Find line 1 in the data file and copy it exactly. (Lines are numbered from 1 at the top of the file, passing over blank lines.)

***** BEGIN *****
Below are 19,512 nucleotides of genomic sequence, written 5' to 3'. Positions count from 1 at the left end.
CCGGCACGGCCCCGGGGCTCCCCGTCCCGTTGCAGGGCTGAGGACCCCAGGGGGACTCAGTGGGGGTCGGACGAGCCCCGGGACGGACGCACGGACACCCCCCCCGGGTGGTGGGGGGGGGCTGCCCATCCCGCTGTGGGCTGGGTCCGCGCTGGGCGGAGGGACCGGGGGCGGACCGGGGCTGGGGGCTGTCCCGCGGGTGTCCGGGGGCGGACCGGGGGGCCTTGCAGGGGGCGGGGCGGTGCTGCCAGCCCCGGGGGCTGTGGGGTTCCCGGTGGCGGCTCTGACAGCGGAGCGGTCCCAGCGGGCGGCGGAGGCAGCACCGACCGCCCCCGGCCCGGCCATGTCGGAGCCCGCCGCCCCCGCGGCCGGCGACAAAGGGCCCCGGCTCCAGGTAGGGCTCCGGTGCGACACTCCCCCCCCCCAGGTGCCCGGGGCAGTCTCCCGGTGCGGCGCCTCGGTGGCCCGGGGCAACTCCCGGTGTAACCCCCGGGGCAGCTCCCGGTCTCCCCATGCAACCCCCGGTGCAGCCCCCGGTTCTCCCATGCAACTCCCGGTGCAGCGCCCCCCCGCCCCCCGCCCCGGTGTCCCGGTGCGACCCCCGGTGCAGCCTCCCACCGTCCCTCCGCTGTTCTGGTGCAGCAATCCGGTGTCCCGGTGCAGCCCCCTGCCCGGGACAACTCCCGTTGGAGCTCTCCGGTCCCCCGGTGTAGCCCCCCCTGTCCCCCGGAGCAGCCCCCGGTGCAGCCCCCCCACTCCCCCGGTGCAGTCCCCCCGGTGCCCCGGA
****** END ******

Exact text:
Below are 19,512 nucleotides of genomic sequence, written 5' to 3'. Positions count from 1 at the left end.